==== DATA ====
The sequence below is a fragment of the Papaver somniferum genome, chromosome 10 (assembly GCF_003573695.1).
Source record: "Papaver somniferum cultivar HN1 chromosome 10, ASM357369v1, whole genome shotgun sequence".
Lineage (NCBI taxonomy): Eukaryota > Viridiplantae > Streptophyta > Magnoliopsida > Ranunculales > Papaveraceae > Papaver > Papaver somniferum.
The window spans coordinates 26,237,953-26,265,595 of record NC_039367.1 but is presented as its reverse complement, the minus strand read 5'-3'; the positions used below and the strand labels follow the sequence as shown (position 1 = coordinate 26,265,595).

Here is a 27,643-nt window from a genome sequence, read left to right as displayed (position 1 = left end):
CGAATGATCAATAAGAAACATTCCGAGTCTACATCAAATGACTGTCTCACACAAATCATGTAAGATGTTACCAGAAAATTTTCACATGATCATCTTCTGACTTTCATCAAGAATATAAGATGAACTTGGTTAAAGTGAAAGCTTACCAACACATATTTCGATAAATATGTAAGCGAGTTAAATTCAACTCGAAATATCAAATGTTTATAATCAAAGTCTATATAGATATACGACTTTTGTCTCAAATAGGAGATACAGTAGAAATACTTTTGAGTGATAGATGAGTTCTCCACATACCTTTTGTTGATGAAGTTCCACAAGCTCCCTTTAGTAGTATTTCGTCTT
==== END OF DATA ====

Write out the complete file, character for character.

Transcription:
The sequence below is a fragment of the Papaver somniferum genome, chromosome 10 (assembly GCF_003573695.1).
Source record: "Papaver somniferum cultivar HN1 chromosome 10, ASM357369v1, whole genome shotgun sequence".
Lineage (NCBI taxonomy): Eukaryota > Viridiplantae > Streptophyta > Magnoliopsida > Ranunculales > Papaveraceae > Papaver > Papaver somniferum.
The window spans coordinates 26,237,953-26,265,595 of record NC_039367.1 but is presented as its reverse complement, the minus strand read 5'-3'; the positions used below and the strand labels follow the sequence as shown (position 1 = coordinate 26,265,595).

Here is a 27,643-nt window from a genome sequence, read left to right as displayed (position 1 = left end):
CGAATGATCAATAAGAAACATTCCGAGTCTACATCAAATGACTGTCTCACACAAATCATGTAAGATGTTACCAGAAAATTTTCACATGATCATCTTCTGACTTTCATCAAGAATATAAGATGAACTTGGTTAAAGTGAAAGCTTACCAACACATATTTCGATAAATATGTAAGCGAGTTAAATTCAACTCGAAATATCAAATGTTTATAATCAAAGTCTATATAGATATACGACTTTTGTCTCAAATAGGAGATACAGTAGAAATACTTTTGAGTGATAGATGAGTTCTCCACATACCTTTTGTTGATGAAGTTCCACAAGCTCCCTTTAGTAGTATTTCGTCTT